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Abstract

Six transformer brackets failed in service, sending a group of three pole-mounted transformers to the ground below. The brackets were made from acrylonitrile-butadiene-styrene (ABS) resin and had been in service for more than 30 years. Remnants of the fractured brackets were analyzed using optical and scanning electron microscopy, Fourier transform infrared spectroscopy (FTIR), and thermogravimetric analysis (TGA). The exterior surfaces of all six brackets were alike and shared similar features, including witness marks, discoloration, mechanical deformation, and secondary cracking, along with crack networks. Both FTIR and TGA analyses indicated that the surface material was in a highly degraded state, likely due to weathering and thermal and ultraviolet exposure. This, in turn, led to the formation of cracks that propagated under the cyclic forces of vibration and wind. As the cracks grew larger, the weight of the transformer eventually overloaded the brackets, resulting in failure.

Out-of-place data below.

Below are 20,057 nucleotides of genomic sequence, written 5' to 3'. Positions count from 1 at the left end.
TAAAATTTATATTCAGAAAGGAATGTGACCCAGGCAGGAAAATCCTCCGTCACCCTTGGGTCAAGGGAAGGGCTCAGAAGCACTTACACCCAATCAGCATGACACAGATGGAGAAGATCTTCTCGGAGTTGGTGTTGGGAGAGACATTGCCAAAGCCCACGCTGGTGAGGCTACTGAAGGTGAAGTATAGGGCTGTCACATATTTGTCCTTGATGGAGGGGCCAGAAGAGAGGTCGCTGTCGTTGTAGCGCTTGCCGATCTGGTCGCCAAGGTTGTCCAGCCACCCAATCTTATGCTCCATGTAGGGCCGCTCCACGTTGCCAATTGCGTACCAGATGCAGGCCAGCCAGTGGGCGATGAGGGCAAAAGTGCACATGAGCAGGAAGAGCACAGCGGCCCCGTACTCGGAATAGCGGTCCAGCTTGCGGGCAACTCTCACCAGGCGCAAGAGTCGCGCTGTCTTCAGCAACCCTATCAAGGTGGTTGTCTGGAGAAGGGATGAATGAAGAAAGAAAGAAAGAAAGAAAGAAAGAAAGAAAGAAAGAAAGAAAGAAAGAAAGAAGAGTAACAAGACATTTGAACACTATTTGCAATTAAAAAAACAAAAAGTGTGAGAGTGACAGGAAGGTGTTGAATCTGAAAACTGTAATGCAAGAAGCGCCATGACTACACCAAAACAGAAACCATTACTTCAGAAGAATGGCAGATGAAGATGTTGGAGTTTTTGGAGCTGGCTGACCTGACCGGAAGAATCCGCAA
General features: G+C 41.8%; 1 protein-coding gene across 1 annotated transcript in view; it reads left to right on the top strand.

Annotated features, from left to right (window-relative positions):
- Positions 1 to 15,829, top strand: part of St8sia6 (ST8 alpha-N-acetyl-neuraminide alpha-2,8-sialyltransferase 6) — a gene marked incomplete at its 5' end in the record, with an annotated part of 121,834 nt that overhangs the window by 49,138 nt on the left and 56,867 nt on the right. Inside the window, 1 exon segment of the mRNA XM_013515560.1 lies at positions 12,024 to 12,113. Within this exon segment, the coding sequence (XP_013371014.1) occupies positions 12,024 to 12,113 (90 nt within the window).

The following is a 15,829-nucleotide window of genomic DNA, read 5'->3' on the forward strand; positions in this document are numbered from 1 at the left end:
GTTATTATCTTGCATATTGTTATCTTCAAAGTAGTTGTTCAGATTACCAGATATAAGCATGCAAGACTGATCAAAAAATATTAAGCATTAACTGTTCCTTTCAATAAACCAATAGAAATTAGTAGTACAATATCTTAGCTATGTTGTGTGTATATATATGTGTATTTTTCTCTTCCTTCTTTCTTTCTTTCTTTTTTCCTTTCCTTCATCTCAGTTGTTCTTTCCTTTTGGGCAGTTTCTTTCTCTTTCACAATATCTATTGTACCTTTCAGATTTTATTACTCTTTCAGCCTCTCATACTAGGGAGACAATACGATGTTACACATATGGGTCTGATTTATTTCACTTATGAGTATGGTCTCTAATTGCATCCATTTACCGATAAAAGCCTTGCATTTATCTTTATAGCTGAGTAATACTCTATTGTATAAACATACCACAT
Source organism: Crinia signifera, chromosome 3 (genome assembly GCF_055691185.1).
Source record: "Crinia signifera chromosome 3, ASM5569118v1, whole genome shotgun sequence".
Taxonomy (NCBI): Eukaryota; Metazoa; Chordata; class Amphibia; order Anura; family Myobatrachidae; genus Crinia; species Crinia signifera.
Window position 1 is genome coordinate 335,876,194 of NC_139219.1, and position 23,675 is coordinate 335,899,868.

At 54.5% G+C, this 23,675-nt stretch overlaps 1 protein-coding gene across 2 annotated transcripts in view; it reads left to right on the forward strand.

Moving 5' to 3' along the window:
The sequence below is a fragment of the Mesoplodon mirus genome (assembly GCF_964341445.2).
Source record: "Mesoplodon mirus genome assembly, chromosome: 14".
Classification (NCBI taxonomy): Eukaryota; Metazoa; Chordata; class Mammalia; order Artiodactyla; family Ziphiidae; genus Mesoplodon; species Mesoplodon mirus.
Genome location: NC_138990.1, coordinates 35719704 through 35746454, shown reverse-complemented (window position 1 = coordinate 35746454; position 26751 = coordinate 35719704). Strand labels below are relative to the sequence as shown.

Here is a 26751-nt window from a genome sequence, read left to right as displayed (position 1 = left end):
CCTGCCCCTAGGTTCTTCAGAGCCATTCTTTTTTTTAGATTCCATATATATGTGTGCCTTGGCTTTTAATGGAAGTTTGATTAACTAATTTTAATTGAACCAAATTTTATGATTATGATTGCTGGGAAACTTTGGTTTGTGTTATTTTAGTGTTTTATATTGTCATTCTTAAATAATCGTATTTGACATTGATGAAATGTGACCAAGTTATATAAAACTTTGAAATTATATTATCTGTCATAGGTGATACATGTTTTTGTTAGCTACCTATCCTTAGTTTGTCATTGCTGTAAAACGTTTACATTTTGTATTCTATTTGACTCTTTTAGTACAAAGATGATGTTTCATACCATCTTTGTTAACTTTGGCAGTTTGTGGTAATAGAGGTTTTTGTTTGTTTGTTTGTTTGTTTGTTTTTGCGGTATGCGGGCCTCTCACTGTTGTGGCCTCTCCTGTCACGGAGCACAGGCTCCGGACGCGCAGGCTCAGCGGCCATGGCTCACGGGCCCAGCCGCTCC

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Melissa Kurtz, Failure Analysis of Transformer Brackets, Handbook of Case Histories in Failure Analysis, Vol 3, Edited By Larry Berardinis, ASM International, 2019, p 107–110, https://doi.org/10.31399/asm.fach.v03.c9001767

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